Accountants Expect Boom in Tax Business

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LOS ANGELES -- Taxpayers won't be the only ones with fatter wallets as a result of the Taxpayer Relief Act of 1997.

Local accountants expect business to jump during the coming tax season as puzzled taxpayers turn to them for help in deciphering the complex new rules and regulations. From individual taxpayers to businesses, all are expected to flock in greater-than-usual numbers to professionals.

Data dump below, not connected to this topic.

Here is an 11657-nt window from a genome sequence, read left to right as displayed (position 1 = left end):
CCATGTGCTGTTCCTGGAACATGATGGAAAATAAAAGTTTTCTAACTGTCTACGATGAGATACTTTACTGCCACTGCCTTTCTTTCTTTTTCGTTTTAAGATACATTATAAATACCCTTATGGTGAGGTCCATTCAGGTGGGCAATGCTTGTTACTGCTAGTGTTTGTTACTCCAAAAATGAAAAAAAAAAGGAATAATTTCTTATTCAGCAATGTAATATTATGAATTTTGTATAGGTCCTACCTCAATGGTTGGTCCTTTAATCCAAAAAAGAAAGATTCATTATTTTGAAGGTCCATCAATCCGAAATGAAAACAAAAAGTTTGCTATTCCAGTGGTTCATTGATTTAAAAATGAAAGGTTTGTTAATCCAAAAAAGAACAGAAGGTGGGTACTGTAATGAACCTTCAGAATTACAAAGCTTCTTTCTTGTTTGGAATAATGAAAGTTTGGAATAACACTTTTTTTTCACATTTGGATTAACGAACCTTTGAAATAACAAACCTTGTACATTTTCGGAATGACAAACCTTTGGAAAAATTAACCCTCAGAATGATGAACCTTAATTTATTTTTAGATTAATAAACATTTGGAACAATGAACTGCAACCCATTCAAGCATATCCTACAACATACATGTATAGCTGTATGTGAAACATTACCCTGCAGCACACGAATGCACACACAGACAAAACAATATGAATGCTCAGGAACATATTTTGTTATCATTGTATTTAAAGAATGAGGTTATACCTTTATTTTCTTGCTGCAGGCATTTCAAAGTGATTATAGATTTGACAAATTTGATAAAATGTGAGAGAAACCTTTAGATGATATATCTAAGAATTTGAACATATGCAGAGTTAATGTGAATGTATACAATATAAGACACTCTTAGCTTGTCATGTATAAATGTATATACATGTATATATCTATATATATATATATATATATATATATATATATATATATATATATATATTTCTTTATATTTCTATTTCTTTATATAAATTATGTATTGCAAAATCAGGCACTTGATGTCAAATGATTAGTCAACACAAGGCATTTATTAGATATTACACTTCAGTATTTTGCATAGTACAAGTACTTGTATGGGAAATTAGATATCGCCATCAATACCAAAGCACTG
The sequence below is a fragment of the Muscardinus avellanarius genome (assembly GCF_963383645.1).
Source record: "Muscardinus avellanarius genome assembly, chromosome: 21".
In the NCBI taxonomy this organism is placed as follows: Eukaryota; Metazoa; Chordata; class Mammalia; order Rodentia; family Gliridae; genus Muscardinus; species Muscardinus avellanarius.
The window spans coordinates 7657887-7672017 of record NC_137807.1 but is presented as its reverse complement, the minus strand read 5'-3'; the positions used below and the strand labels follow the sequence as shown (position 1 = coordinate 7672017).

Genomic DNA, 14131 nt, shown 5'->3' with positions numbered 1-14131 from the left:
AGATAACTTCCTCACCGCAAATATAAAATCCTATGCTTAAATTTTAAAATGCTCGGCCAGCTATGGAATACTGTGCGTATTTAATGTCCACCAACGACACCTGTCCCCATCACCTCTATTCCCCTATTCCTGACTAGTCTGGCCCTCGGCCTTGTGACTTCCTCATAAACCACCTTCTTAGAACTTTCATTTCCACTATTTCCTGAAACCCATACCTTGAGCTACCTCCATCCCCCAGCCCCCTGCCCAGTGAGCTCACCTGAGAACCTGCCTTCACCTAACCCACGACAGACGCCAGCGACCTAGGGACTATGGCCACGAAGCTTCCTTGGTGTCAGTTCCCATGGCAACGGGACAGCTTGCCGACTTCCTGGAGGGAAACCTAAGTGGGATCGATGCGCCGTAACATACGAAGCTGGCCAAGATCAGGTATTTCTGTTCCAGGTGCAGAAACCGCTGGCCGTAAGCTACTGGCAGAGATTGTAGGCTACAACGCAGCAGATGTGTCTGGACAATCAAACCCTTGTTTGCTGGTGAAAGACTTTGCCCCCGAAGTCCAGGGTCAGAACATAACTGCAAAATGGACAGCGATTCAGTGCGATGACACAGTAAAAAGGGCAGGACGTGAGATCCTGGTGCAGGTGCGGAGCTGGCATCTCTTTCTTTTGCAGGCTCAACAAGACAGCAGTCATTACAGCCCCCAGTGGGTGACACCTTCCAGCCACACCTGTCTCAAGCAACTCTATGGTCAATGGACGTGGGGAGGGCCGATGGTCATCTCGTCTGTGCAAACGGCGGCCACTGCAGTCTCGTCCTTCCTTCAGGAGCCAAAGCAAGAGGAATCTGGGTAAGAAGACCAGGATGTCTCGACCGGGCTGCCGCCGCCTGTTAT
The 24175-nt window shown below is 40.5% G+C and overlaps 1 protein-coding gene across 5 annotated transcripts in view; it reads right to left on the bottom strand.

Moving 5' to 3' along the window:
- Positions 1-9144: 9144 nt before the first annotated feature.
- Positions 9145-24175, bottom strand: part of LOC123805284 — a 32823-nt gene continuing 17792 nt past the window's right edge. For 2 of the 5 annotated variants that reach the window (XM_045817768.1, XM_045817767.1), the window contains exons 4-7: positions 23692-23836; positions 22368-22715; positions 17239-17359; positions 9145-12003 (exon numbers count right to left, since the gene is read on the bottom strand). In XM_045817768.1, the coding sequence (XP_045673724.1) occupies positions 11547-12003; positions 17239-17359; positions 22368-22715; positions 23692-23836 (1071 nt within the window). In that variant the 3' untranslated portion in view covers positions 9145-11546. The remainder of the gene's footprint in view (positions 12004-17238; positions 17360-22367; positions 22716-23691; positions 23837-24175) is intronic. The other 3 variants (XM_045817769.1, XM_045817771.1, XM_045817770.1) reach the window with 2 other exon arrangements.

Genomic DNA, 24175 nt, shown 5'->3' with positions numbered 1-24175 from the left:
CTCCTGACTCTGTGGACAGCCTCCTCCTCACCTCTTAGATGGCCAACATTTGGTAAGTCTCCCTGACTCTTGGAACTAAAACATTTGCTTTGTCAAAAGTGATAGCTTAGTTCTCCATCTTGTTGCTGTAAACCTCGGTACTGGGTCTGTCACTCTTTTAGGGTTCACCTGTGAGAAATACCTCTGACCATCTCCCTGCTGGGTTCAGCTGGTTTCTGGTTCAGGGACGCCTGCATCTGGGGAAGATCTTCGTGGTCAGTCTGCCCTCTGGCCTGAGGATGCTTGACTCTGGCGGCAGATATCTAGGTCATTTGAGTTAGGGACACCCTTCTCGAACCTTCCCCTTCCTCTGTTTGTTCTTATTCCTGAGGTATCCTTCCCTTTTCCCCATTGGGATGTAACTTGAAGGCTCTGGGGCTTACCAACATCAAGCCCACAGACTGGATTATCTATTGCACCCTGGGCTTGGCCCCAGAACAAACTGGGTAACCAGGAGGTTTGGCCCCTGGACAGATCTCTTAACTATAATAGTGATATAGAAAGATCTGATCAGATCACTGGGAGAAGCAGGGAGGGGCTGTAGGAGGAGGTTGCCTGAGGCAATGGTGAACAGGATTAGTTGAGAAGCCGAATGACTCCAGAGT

"The bottom line is I think absolutely you'll see more activity in (Certified Public Accountants') offices as a result of the tax act," said Robert Pearlman, a partner with the accounting and management consulting firm Grant Thornton. Though most accountants won't hazard to guess how much more business will flow their way, others like independent CPA Carolyn Fox already have some pretty solid expectations. Fox, who has a practice in Encino, 16 miles northwest of downtown Los Angeles, said business typically jumps about 10 percent during the tax season. This time, she expects to see an approximately 20 percent increase during the season that generally lasts from about late January to the end of April. And she couldn't be happier. "I really enjoy meeting people and helping people with tax problems, so I'm really looking forward to it," said Fox, a past president of the Los Angeles chapter of the California Society of Certified Public Accountants. The new tax law, signed by President Clinton and Congress last month but mostly not in effect until next year, reduces the tax bite for some Americans and provides for some tax credits or incentives for others. It changed tax law on capital gains, Individual Retirement Accounts, home office deductions, estate and gift taxes, child tax credits, education incentives, and the sale of a primary residence. Stephen Rousso, head of Los Angeles-based Stephen M. …


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